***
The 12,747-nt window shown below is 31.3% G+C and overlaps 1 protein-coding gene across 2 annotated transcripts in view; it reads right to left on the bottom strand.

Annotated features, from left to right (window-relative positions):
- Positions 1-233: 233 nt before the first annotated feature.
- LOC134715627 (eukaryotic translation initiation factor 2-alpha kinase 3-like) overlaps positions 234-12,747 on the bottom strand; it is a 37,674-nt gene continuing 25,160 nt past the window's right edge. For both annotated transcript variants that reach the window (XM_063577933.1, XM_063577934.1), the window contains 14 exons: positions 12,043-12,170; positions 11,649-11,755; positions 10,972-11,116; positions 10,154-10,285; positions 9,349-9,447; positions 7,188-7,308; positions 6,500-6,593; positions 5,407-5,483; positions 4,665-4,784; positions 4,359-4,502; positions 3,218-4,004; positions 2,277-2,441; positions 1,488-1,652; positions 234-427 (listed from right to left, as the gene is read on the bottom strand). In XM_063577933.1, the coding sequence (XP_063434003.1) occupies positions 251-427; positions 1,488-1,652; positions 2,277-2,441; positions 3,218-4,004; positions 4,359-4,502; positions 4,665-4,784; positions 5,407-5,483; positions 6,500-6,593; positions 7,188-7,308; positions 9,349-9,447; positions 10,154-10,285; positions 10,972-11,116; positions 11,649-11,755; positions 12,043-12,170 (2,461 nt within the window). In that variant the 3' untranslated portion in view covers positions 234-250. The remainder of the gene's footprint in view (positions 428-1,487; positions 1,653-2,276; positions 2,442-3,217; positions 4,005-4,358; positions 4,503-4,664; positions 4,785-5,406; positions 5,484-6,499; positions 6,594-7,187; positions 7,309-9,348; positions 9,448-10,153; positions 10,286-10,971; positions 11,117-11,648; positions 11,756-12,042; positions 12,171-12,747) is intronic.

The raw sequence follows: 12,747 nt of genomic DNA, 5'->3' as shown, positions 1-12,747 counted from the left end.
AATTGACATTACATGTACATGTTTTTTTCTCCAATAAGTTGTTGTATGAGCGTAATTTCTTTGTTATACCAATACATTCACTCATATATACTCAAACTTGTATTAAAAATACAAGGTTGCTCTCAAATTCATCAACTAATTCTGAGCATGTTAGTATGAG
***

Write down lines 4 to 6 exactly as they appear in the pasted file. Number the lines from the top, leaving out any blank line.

- LOC134715627 (eukaryotic translation initiation factor 2-alpha kinase 3-like) overlaps positions 234-12,747 on the bottom strand; it is a 37,674-nt gene continuing 25,160 nt past the window's right edge. For both annotated transcript variants that reach the window (XM_063577933.1, XM_063577934.1), the window contains 14 exons: positions 12,043-12,170; positions 11,649-11,755; positions 10,972-11,116; positions 10,154-10,285; positions 9,349-9,447; positions 7,188-7,308; positions 6,500-6,593; positions 5,407-5,483; positions 4,665-4,784; positions 4,359-4,502; positions 3,218-4,004; positions 2,277-2,441; positions 1,488-1,652; positions 234-427 (listed from right to left, as the gene is read on the bottom strand). In XM_063577933.1, the coding sequence (XP_063434003.1) occupies positions 251-427; positions 1,488-1,652; positions 2,277-2,441; positions 3,218-4,004; positions 4,359-4,502; positions 4,665-4,784; positions 5,407-5,483; positions 6,500-6,593; positions 7,188-7,308; positions 9,349-9,447; positions 10,154-10,285; positions 10,972-11,116; positions 11,649-11,755; positions 12,043-12,170 (2,461 nt within the window). In that variant the 3' untranslated portion in view covers positions 234-250. The remainder of the gene's footprint in view (positions 428-1,487; positions 1,653-2,276; positions 2,442-3,217; positions 4,005-4,358; positions 4,503-4,664; positions 4,785-5,406; positions 5,484-6,499; positions 6,594-7,187; positions 7,309-9,348; positions 9,448-10,153; positions 10,286-10,971; positions 11,117-11,648; positions 11,756-12,042; positions 12,171-12,747) is intronic.

The raw sequence follows: 12,747 nt of genomic DNA, 5'->3' as shown, positions 1-12,747 counted from the left end.
AATTGACATTACATGTACATGTTTTTTTCTCCAATAAGTTGTTGTATGAGCGTAATTTCTTTGTTATACCAATACATTCACTCATATATACTCAAACTTGTATTAAAAATACAAGGTTGCTCTCAAATTCATCAACTAATTCTGAGCATGTTAGTATGAG